Defend a free press – don’t just guard the Guardian
Yes, the police threat to the liberal newspaper was outrageous – but who invited the authorities to crack down on the press in the first place?
It was, as all liberal-minded people (and Richard Littlejohn of the Daily Mail) agreed, an egregious assault on press freedom for the Metropolitan Police to threaten legal action to force the Guardian to reveal its sources. So there was much celebration and not a little smug satisfaction in media circles when the Met, under pressure from within and without the legal system, dropped the action last week.
Where, the Guardian editors and their outraged high-level supporters demanded, did the Met ever get the ‘ill-judged’, ‘misconceived’ and ‘perverse in the extreme’ idea that they could order the Guardian to tell them who leaked details of Operation Weeting, the phone-hacking investigation?
It’s a good question. Where on earth could Inspector Censor and PC Prodnose have got the notion that it was their business to investigate, arrest and prosecute journalists, or interfere with the operations of a free press? Step forward the moral crusaders at the Guardian and its allies.
For years they have been demanding more police and legal action against the Murdoch press and those allegedly involved in phone-hacking, inviting the authorities to police the media more closely. Then these illiberal liberals throw their arms up in horror when the authorities try to take advantage of their invitation to investigate the high-minded ‘good guys’ at the Guardian as well as the lowlife at the defunct News of the World. Their naivety is only exceeded by their elitism. Give the state a licence to interfere with the press, and you should not be surprised if it tries to exploit it – even if today’s spineless state officials ultimately lacked the gumption to take on the Guardian.
The threat to take the Guardian to court was doomed from the start. It seemed clear that the Met’s heart was not really in it when they issued a bizarre statement to justify the action, which spent most of its time praising the Guardian as if that paper were the conscience of the modern police force:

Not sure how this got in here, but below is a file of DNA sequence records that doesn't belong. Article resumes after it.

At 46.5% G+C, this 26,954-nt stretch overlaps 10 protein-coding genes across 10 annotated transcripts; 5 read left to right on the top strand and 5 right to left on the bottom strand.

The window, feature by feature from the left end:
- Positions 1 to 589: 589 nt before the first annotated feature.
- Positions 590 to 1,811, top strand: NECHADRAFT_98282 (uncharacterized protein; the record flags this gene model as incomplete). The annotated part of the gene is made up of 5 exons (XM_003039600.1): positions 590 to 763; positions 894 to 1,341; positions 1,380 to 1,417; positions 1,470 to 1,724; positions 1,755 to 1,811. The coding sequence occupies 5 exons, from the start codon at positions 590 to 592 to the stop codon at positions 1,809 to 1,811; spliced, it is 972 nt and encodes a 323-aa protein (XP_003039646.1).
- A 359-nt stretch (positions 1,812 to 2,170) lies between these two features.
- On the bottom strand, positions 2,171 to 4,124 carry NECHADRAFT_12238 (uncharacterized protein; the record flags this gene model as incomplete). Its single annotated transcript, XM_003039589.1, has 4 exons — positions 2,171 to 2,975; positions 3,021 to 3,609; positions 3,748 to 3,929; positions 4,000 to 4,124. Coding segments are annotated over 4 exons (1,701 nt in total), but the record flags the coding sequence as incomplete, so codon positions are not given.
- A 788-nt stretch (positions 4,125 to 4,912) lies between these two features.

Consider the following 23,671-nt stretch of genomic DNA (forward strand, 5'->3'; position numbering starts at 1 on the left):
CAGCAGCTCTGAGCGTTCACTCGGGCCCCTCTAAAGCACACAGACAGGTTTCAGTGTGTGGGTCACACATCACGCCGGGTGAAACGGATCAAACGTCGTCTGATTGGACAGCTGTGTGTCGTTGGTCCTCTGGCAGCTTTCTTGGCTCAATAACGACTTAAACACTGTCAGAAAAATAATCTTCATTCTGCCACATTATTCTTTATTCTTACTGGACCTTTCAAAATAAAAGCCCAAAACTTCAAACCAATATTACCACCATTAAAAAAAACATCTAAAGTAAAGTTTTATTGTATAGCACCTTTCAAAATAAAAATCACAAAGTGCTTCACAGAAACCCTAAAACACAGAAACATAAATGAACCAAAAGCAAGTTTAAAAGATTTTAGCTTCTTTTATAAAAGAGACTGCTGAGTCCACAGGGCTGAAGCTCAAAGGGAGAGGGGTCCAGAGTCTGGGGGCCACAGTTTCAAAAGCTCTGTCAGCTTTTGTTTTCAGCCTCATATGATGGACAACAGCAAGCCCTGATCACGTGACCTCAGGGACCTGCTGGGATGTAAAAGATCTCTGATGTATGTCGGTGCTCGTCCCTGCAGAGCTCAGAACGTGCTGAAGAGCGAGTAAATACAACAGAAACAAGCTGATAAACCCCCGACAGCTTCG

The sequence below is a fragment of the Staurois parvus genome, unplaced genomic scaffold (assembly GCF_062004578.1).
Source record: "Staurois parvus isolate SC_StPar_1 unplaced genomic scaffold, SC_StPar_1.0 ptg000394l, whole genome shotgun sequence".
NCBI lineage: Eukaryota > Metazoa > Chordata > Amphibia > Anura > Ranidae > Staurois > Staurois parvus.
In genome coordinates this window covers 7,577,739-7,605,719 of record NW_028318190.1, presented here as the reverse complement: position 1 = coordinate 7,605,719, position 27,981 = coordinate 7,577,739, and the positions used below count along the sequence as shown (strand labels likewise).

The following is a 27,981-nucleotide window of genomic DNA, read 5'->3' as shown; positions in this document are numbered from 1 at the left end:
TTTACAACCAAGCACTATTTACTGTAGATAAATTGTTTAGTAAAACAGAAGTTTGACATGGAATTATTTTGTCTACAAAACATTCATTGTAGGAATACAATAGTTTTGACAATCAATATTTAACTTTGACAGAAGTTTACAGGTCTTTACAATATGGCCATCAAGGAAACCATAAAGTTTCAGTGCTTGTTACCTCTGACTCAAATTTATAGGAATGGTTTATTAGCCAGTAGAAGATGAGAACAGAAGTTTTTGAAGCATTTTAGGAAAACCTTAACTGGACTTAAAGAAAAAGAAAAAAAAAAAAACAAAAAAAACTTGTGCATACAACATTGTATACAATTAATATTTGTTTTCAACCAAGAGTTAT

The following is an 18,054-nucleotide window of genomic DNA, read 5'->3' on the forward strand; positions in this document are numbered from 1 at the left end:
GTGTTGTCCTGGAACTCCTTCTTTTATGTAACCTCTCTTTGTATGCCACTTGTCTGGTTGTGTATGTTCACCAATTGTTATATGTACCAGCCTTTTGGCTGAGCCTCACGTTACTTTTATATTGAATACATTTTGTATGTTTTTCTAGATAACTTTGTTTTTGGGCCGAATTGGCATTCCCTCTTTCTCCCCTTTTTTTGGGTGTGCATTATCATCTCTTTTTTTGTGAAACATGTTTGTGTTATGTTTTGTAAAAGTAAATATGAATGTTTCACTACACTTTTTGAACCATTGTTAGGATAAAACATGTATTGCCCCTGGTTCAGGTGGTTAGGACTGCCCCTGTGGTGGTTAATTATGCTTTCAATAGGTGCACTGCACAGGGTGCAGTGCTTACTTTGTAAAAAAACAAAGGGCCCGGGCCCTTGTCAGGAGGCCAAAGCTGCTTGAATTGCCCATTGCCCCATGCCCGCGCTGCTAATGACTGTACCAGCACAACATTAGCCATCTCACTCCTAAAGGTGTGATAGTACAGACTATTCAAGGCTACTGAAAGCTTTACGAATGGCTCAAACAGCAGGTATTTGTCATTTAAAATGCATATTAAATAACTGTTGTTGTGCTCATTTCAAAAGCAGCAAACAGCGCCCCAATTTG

‘We pay tribute to the Guardian‘s unwavering determination to expose the hacking scandal and their challenge around the initial police response. We also recognise the important public interest of whistleblowing and investigative reporting – however, neither is apparent in this case. This is an investigation into the alleged gratuitous release of information that is not in the public interest.
‘The Metropolitan Police Service does not seek to use legislation to undermine Article 10 of anyone’s human rights and is not seeking to prevent whistleblowing or investigative journalism that is in the public interest, including the Guardian‘s involvement in the exposure of phone hacking.’
If it was strange to hear the police posing as the guardians of press freedom, it was equally odd that, beneath the outrage, some high-profile protests at the Met’s threat to the Guardian basically took a similar line. We are on the same side in the phone-hacking crusade, the liberal press and lawyers appealed to the police, so why turn on the Guardian?
This touching display of faith in the progressive ethics of Plod was put in a typically infantile nutshell by the actor and political idiot Hugh Grant, who continues to transmogrify into a caricature of the PC prime minister he played in Love, Actually. Why, pleaded Grant at the Liberal Democrat party conference, were the ‘good cops’ investigating the Murdoch papers’ phone-hacking now picking on their ‘fellow goodies’ at the Guardian? This is political struggle recast as rom-com fairytale between goodies and baddies.
The general bewildered assumption among the liberal critics was that the threat of action against the Guardian went against the grain of the Met’s phone-hacking investigation. They could hardly have been more wrong. The police’s move against the underhand methods of the liberal as well as the tabloid press spelt out the true message of the phone-hacking furore: that there is too much press freedom altogether in Britain, and that the police and courts have a responsibility to move in and tame the feral media.
And who has been campaigning for tougher legal action against ‘rogue’ journalists for years, driving the phone-hacking scandal through parliament and demanding more intervention? The same allegedly liberal journalists and lawyers who were up in arms when the Met turned its attention from the tabloids to the Guardian, squealing ‘Do it to them, not to us!’.
It was quickly clear to all, including the Crown Prosecution Service, that the Met had overstepped the mark on this occasion. The law generally gives journalists the right to protect their sources these days, thus excusing the Guardian from a repeat of the humiliation it suffered in 1983 when it complied with a court order and betrayed a young civil servant, Sarah Tisdall, who had leaked information on the siting of US cruise missiles in Britain. Tisdall was sentenced to six months in jail.